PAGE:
Efforts are intensifying to ensure investigations into British war crimes can obtain files still being withheld by the Crown Forces ahead of a cut-off date for conflict investigations.
The Coroner at the inquest into the murder of Gaelic sports official Sean Brown (pictured, left) said it was “amazing” that the PSNI had admitted it “misplaced” 18 folders of sensitive material about the killing which are now to be made available.
The court was told that a substantial amount of “police material” has recently been uncovered. The Coroner insisted he inquest would go ahead despite a guillotine date next May for conflict-related legal actions.
Collusion between loyalists and British forces is suspected in the abduction and murder of the prominent nationalist as he locked the gates at Bellaghy Wolfe Tones Club in County Derry in May 1997. No-one has been convicted of his killing.
His inquest began in March and is scheduled to resume next January. Opening the hearing, counsel for the Coroner said he had gone to view an expected three or four folders of material on Friday.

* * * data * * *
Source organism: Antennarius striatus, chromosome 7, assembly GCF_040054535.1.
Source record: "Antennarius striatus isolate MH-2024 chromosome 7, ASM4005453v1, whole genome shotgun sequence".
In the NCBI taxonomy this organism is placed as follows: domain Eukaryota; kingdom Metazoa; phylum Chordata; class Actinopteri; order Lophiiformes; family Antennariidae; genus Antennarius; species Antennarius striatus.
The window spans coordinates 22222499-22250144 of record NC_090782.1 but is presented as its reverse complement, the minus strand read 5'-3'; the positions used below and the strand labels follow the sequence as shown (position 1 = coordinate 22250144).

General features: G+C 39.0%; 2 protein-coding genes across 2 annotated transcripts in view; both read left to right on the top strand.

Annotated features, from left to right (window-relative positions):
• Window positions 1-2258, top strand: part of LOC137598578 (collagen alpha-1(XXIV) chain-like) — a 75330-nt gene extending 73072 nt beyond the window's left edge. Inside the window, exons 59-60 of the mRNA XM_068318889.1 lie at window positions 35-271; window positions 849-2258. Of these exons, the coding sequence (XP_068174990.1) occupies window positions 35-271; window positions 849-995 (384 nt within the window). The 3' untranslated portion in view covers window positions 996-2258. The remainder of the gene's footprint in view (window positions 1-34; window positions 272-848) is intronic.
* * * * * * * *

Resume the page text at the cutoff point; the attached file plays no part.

“It was something of a shock for me to find that it wasn’t three or four folders of material, but in fact 18 folders of material that I needed to deal with,” he added.
The material is now to be subjected to a ‘public interest’ censorship process.
Representing the Brown family, Des Fahy said every time a stone was turned over in the case, more material was uncovered.
He said: “Obviously our desire is that all available material is disseminated to all the properly interested parties to this inquest.
“But clearly there has to be some finality to this. We can’t come to each preliminary hearing and be told a significant body of further material has been identified and uncovered otherwise we are going to run into timetabling difficulties.”
He added: “It seems that up to this point the searches that have been conducted have not been sufficiently comprehensive.”
Coroner Justice Kinney said he was not entirely sure whether he should be criticising or congratulating the PSNI for the ‘find’ but said the inquest would not be stopped.
“How you misplace in terms, 18 folders, is amazing. I need to know this is the end of the line and I need an assurance by the next review that there has been appropriate due diligence and there are no further materials which are as yet undiscovered.”
PAUL ‘TOPPER’ THOMPSON
Separately, the family of a west Belfast man murdered by loyalists have called for information on the potential role of British intelligence in his death to be considered at his inquest.